The Computerized Birder: Can Software Stop Bird Strikes on Wind Farms?

There's a common association in many people's minds between wind turbines and dead birds. Opposition to new wind farms often centers on their hazards to raptors and other winged creatures, and yet for as advanced as wind energy technology itself has become, methods for tracking birds are astonishingly analog. 

"Currently the way you do these bird surveys is by putting a guy in a lawn chair," says Russell Conard, a young computer scientist who is pursuing a better way to complete this task. He is talking to us while seated at a picnic bench next to the water at the Lake Erie MetroPark, about 35 minutes south of Detroit. About ten feet away sits a man in a lawn chair doing just what Conard describes--counting the birds that fly through this high-traffic migratory pathway. He is the official counter for this site, which means it is his job to spend eight to ten hours per day, seven days a week, staring up at the sky and recording what he sees.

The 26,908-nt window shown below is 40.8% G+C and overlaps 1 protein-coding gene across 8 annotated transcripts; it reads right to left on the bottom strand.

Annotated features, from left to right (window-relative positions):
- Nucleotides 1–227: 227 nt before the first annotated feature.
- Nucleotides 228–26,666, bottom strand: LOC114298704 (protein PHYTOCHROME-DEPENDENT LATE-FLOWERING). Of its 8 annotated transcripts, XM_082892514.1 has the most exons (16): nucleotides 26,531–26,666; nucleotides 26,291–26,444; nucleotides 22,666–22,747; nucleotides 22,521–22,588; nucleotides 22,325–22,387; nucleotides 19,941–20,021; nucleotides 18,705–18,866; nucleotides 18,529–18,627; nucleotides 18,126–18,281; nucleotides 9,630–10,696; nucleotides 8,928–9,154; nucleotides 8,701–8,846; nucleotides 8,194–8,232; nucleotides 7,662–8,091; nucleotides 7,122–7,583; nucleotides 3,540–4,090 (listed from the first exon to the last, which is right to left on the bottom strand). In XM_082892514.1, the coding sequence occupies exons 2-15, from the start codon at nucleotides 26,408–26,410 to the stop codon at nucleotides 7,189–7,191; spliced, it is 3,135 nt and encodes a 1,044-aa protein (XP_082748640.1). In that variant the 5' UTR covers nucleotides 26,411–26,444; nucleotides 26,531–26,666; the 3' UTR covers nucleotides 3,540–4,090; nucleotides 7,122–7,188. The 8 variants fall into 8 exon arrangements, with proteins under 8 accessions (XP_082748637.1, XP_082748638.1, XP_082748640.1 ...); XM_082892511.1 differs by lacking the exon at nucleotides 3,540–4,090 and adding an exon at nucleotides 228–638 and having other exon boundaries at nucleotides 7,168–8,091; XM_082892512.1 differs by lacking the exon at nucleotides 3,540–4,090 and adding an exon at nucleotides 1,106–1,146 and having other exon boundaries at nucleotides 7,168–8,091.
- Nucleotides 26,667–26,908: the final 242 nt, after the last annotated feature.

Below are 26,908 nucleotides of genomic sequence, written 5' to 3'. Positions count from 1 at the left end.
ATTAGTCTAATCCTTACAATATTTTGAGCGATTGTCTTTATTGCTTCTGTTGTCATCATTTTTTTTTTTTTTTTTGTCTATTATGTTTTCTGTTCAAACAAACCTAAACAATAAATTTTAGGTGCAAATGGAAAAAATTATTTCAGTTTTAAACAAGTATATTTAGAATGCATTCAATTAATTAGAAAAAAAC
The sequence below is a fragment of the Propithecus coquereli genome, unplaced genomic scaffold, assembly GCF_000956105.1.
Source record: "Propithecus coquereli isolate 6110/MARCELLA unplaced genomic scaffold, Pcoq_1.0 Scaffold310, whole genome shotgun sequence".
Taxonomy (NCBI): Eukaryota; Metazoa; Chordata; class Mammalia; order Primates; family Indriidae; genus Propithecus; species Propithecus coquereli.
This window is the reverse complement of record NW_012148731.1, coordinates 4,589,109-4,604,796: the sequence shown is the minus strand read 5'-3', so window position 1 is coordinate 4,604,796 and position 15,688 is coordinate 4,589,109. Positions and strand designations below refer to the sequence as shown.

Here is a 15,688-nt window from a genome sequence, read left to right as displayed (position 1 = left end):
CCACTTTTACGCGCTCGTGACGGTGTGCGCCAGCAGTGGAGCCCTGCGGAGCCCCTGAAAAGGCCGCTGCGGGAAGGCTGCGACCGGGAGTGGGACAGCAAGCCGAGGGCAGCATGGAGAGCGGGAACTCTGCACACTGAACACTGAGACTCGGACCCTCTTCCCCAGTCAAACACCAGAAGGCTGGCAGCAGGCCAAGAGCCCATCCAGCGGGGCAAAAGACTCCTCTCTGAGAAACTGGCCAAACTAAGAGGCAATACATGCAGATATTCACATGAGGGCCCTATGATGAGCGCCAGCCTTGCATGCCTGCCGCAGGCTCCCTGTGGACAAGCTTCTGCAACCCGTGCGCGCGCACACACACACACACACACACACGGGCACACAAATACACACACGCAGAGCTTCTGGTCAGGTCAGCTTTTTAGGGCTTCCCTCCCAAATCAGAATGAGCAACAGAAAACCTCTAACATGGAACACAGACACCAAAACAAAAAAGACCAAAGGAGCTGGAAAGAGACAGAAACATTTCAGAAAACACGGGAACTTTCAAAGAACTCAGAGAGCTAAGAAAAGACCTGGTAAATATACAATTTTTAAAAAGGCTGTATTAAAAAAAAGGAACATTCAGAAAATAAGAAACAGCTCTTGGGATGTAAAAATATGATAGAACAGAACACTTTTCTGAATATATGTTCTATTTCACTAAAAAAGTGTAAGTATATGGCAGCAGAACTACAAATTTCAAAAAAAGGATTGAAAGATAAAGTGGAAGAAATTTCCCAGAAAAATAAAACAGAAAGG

Read on:

Outrage after a Golden eagle is dumped by lay-by and left to die lingering death

Conservationists appalled by eagle death
September 2012. RSPB Scotland has issued an appeal and a reward for information (RSPB is offering a reward of £1000 for information that will assist a successful prosecution), following the discovery of the body of a golden eagle on Deeside. The bird, fitted with a satellite transmitter, was found on 5th May 2012, after signals sent by the transmitter indicated that the bird had not moved for several days.